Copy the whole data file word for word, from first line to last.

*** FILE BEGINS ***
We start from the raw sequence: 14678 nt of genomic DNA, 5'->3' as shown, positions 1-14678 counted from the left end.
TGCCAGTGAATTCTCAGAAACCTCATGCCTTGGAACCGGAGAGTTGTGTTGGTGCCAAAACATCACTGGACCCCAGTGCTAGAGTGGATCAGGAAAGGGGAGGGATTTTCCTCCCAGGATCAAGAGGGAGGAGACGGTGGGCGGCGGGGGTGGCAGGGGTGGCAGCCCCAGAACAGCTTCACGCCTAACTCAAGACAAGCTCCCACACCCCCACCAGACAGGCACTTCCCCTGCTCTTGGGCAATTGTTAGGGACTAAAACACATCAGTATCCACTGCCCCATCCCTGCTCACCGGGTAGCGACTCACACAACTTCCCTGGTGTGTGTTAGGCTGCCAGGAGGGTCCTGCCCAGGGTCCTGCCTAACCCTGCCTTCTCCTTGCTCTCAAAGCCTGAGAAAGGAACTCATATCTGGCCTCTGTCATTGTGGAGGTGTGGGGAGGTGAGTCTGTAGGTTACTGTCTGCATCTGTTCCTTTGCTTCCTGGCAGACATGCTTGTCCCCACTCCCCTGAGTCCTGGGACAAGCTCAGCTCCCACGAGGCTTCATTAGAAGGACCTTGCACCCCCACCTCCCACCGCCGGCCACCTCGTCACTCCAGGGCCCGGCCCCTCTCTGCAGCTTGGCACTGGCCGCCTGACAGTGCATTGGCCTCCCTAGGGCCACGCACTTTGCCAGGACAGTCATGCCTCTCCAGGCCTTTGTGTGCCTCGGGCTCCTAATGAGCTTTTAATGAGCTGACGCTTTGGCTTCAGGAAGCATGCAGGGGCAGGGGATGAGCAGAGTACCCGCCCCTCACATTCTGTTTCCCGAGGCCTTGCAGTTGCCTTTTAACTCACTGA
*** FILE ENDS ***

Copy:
We start from the raw sequence: 14678 nt of genomic DNA, 5'->3' as shown, positions 1-14678 counted from the left end.
TGCCAGTGAATTCTCAGAAACCTCATGCCTTGGAACCGGAGAGTTGTGTTGGTGCCAAAACATCACTGGACCCCAGTGCTAGAGTGGATCAGGAAAGGGGAGGGATTTTCCTCCCAGGATCAAGAGGGAGGAGACGGTGGGCGGCGGGGGTGGCAGGGGTGGCAGCCCCAGAACAGCTTCACGCCTAACTCAAGACAAGCTCCCACACCCCCACCAGACAGGCACTTCCCCTGCTCTTGGGCAATTGTTAGGGACTAAAACACATCAGTATCCACTGCCCCATCCCTGCTCACCGGGTAGCGACTCACACAACTTCCCTGGTGTGTGTTAGGCTGCCAGGAGGGTCCTGCCCAGGGTCCTGCCTAACCCTGCCTTCTCCTTGCTCTCAAAGCCTGAGAAAGGAACTCATATCTGGCCTCTGTCATTGTGGAGGTGTGGGGAGGTGAGTCTGTAGGTTACTGTCTGCATCTGTTCCTTTGCTTCCTGGCAGACATGCTTGTCCCCACTCCCCTGAGTCCTGGGACAAGCTCAGCTCCCACGAGGCTTCATTAGAAGGACCTTGCACCCCCACCTCCCACCGCCGGCCACCTCGTCACTCCAGGGCCCGGCCCCTCTCTGCAGCTTGGCACTGGCCGCCTGACAGTGCATTGGCCTCCCTAGGGCCACGCACTTTGCCAGGACAGTCATGCCTCTCCAGGCCTTTGTGTGCCTCGGGCTCCTAATGAGCTTTTAATGAGCTGACGCTTTGGCTTCAGGAAGCATGCAGGGGCAGGGGATGAGCAGAGTACCCGCCCCTCACATTCTGTTTCCCGAGGCCTTGCAGTTGCCTTTTAACTCACTGA